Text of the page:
Childe Roland to the Dark Tower Came
The title, "Childe Roland to the Dark Tower Came", which forms the last words of the poem, is a line from William Shakespeare's play King Lear (ca. 1607). In the play, Gloucester's son, Edgar, lends credence to his disguise as Tom o' Bedlam by talking nonsense, of which this is a part:
Child Rowland to the dark tower came,
His word was still 'Fie, foh, and fum
I smell the blood of a British man.
— King Lear, Act 3, scene 4
Shakespeare took inspiration from the fairy tale "Childe Rowland". Browning claimed that the poem came to him, fully formed, in a dream.
Browning explores Roland's journey to the Dark Tower in 34 six line stanzas with the rhyme form A-B-B-A-A-B and iambic pentameter. It is filled with images from nightmare but the setting is given unusual reality by much fuller descriptions of the landscape than was normal for Browning at any other time in his career. In general, however, the work is one of Browning's most complex. This is, in part, because the hero's story is glimpsed slowly around the edges; it is subsidiary to the creation of an impression of the hero's mental state.
Setting and content
The name Roland, references to his slughorn (a pseudo-medieval instrument which only ever existed in the mind of Thomas Chatterton and Browning himself), general medieval setting and the title childe (a medieval term not for a child but for an untested knight) suggest that the protagonist is the paladin of The Song of Roland, the 11th century anonymous French chanson de geste, among other works.
The poem opens with Roland's speculations about the truthfulness of the man who gives him directions to the Dark Tower. Browning does not retell the Song of Roland; his starting point is Shakespeare. The gloomy, cynical Roland seeks the tower and undergoes various hardships on the way, although most of the obstacles arise from his own imagination. The poem ends abruptly when he reaches the tower, so what he finds there is never revealed.
Judith Weissman has suggested that Browning's aim was to show how the military code of honour and glory "destroys the inner life of the would-be hero, by making us see a world hellishly distorted through Roland's eyes." William Lyon Phelps proposes three different interpretations of the poem: In the first two, the Tower is a symbol of a knightly quest. Success only comes through failure or the end is the realisation of futility. In his third interpretation, the Tower is simply damnation.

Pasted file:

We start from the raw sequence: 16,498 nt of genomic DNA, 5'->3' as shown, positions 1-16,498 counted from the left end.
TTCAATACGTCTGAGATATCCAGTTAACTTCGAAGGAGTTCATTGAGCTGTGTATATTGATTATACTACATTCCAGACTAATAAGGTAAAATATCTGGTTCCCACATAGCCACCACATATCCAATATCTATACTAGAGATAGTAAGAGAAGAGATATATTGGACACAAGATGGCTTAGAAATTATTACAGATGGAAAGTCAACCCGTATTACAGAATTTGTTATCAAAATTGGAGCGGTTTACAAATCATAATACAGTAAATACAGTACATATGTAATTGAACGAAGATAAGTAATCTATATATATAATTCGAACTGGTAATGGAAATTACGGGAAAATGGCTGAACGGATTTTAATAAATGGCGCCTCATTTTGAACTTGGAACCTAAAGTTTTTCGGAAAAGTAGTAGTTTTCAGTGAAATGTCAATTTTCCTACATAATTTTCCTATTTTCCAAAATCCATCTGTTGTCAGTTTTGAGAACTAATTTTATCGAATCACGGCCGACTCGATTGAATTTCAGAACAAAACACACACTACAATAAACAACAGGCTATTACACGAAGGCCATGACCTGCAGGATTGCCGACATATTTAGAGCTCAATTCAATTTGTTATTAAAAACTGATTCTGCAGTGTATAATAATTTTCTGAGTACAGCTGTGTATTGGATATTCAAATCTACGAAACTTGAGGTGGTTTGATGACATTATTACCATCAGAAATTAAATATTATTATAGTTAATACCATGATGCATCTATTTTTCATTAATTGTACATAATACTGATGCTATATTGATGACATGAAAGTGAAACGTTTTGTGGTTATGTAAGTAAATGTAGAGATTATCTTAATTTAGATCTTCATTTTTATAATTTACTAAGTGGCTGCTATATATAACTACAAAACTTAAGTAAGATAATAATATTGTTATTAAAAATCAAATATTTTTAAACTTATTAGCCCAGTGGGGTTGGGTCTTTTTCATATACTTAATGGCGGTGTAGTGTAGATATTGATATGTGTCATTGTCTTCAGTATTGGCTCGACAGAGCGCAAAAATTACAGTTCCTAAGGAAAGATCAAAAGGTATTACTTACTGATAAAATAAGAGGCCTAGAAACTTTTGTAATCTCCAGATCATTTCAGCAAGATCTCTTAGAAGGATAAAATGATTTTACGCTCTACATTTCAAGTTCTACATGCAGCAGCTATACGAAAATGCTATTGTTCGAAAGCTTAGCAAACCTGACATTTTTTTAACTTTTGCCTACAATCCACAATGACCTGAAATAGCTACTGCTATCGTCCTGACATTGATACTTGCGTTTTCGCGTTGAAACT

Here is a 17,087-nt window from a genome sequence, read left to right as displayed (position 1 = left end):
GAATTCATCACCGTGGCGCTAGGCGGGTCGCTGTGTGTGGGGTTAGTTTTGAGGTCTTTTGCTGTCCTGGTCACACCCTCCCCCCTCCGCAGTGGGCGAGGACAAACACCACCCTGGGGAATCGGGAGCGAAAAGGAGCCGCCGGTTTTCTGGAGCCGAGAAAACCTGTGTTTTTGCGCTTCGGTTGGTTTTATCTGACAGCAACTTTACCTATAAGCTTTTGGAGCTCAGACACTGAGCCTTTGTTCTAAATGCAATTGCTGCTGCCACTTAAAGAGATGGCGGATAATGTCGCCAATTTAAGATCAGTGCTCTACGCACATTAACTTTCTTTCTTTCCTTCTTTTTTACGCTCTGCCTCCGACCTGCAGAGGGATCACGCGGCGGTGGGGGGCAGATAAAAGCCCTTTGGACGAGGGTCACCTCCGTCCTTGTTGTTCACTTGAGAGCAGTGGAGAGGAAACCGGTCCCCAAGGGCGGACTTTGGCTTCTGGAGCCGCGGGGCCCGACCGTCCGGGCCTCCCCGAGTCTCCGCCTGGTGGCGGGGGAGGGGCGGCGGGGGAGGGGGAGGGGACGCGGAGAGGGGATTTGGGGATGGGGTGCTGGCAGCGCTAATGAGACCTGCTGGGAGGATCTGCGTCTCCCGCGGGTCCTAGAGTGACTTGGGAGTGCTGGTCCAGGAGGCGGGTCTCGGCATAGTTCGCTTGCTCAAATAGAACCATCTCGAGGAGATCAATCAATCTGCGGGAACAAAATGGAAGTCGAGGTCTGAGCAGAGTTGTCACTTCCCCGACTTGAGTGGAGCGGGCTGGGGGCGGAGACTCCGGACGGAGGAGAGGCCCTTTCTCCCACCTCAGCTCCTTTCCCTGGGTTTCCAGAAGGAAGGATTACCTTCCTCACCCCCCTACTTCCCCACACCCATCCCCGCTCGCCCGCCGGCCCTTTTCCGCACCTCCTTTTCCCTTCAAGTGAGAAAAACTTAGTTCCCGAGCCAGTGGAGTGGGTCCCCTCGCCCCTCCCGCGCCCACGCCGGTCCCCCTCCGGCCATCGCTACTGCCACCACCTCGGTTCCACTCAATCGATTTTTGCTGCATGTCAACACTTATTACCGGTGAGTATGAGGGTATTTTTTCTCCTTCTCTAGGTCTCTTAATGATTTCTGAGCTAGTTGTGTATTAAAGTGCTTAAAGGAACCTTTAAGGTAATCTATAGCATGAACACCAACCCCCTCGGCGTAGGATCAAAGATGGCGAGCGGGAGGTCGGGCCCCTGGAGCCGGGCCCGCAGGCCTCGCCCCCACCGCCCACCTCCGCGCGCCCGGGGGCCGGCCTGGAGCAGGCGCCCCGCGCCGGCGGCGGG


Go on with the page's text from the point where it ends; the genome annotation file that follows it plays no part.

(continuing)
For Margaret Atwood, Childe Roland is Browning himself, his quest is to write this poem, and the Dark Tower contains that which Roland/Browning fears most: Roland/Browning "in his poem-writing aspect".
Influences on, and references in, other works
|This section does not cite any references or sources. (July 2009)|
|Wikisource has original text related to this article:|
"Childe Roland" has served as inspiration to a number of popular works of fiction, including:
- American author Stephen King for his The Dark Tower series of stories and novels (1978–2012).
- African-American author Countee Cullen for "From the Dark Tower" poem (1927)
- Welsh science fiction author Alastair Reynolds for the "Diamond Dogs" novella (2001).
- Canadian science-fiction author Gordon R. Dickson for his "Childe Cycle" series of novels (1959–2001).
- American science-fiction author Andre Norton for the fourth novel in her "Witch World" series (1967).